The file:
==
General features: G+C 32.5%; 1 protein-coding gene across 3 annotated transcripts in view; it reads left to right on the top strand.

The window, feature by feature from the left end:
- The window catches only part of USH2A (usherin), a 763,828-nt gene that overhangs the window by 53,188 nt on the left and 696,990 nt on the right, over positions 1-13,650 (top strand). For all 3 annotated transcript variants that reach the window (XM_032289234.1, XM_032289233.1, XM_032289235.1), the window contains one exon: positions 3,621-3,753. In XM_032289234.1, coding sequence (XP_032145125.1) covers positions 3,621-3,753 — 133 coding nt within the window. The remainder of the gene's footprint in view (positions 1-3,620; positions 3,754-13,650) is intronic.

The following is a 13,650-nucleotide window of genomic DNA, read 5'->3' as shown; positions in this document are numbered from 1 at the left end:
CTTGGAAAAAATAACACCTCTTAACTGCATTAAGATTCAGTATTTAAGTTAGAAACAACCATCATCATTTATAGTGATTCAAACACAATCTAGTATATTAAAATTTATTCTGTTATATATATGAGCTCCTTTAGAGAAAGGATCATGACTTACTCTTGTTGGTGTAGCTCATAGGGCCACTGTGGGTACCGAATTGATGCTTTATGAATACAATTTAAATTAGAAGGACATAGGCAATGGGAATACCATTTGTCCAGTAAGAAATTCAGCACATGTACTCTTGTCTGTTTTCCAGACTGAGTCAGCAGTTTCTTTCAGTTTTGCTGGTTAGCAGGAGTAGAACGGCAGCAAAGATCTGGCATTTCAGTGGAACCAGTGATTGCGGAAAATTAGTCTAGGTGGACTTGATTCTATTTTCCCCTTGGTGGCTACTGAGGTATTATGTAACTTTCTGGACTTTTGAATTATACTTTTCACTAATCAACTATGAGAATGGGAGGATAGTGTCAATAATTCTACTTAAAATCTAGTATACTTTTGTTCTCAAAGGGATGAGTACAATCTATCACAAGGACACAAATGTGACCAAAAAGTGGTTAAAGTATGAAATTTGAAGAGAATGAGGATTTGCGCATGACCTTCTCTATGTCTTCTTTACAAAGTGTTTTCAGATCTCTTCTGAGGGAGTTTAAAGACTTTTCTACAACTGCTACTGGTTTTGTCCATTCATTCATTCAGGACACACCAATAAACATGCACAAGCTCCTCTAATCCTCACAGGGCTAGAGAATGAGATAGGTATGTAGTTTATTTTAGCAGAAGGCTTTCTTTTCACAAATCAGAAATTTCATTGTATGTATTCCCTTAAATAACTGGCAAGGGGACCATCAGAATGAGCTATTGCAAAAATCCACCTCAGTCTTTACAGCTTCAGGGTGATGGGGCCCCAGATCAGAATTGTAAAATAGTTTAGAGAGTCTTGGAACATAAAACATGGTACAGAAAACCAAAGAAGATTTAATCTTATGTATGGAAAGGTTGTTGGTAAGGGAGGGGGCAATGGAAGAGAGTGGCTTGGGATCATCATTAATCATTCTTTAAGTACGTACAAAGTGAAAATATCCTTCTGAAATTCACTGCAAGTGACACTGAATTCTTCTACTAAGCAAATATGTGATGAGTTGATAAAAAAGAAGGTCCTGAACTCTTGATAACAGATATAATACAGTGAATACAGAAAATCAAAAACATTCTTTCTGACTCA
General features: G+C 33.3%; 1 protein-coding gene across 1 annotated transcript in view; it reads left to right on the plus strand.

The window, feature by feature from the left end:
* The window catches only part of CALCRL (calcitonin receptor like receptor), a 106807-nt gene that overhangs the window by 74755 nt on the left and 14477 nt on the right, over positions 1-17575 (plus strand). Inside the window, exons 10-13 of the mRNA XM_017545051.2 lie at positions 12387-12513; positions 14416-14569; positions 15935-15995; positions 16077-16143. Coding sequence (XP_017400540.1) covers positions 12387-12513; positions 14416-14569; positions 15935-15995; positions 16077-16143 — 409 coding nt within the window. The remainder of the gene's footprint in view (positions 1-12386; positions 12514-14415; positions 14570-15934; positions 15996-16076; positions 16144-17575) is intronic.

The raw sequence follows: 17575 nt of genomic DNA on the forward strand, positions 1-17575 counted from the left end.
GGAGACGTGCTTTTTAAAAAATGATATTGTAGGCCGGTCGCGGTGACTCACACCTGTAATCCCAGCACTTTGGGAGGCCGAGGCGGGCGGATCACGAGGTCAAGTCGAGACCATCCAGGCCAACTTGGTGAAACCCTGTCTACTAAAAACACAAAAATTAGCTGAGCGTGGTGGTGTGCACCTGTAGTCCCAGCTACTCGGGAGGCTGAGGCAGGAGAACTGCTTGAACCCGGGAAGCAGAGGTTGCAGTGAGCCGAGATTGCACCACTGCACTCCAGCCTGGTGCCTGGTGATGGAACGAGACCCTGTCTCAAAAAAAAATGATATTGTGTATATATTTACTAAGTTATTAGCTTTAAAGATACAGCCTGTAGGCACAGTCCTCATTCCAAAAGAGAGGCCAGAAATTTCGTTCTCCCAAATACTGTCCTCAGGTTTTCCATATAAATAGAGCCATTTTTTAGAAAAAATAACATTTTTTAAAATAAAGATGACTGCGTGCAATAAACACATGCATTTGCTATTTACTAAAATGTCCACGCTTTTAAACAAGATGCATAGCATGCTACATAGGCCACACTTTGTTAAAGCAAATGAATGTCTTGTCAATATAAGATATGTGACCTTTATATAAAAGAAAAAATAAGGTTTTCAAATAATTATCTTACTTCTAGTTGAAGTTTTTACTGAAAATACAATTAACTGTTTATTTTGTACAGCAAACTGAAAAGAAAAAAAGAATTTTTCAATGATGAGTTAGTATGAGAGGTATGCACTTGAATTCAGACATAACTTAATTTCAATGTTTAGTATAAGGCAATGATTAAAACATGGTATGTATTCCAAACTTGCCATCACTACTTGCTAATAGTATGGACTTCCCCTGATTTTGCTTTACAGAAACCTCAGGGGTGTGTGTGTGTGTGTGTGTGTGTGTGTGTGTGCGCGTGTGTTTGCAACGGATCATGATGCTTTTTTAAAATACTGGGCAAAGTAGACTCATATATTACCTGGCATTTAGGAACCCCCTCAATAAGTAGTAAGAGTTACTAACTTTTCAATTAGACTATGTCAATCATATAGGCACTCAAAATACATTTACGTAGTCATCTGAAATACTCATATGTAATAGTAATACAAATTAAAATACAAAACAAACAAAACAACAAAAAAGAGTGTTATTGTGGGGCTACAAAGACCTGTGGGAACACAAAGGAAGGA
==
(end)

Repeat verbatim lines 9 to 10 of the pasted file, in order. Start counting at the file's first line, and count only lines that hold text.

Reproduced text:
The raw sequence follows: 17575 nt of genomic DNA on the forward strand, positions 1-17575 counted from the left end.
GGAGACGTGCTTTTTAAAAAATGATATTGTAGGCCGGTCGCGGTGACTCACACCTGTAATCCCAGCACTTTGGGAGGCCGAGGCGGGCGGATCACGAGGTCAAGTCGAGACCATCCAGGCCAACTTGGTGAAACCCTGTCTACTAAAAACACAAAAATTAGCTGAGCGTGGTGGTGTGCACCTGTAGTCCCAGCTACTCGGGAGGCTGAGGCAGGAGAACTGCTTGAACCCGGGAAGCAGAGGTTGCAGTGAGCCGAGATTGCACCACTGCACTCCAGCCTGGTGCCTGGTGATGGAACGAGACCCTGTCTCAAAAAAAAATGATATTGTGTATATATTTACTAAGTTATTAGCTTTAAAGATACAGCCTGTAGGCACAGTCCTCATTCCAAAAGAGAGGCCAGAAATTTCGTTCTCCCAAATACTGTCCTCAGGTTTTCCATATAAATAGAGCCATTTTTTAGAAAAAATAACATTTTTTAAAATAAAGATGACTGCGTGCAATAAACACATGCATTTGCTATTTACTAAAATGTCCACGCTTTTAAACAAGATGCATAGCATGCTACATAGGCCACACTTTGTTAAAGCAAATGAATGTCTTGTCAATATAAGATATGTGACCTTTATATAAAAGAAAAAATAAGGTTTTCAAATAATTATCTTACTTCTAGTTGAAGTTTTTACTGAAAATACAATTAACTGTTTATTTTGTACAGCAAACTGAAAAGAAAAAAAGAATTTTTCAATGATGAGTTAGTATGAGAGGTATGCACTTGAATTCAGACATAACTTAATTTCAATGTTTAGTATAAGGCAATGATTAAAACATGGTATGTATTCCAAACTTGCCATCACTACTTGCTAATAGTATGGACTTCCCCTGATTTTGCTTTACAGAAACCTCAGGGGTGTGTGTGTGTGTGTGTGTGTGTGTGTGTGTGCGCGTGTGTTTGCAACGGATCATGATGCTTTTTTAAAATACTGGGCAAAGTAGACTCATATATTACCTGGCATTTAGGAACCCCCTCAATAAGTAGTAAGAGTTACTAACTTTTCAATTAGACTATGTCAATCATATAGGCACTCAAAATACATTTACGTAGTCATCTGAAATACTCATATGTAATAGTAATACAAATTAAAATACAAAACAAACAAAACAACAAAAAAGAGTGTTATTGTGGGGCTACAAAGACCTGTGGGAACACAAAGGAAGGA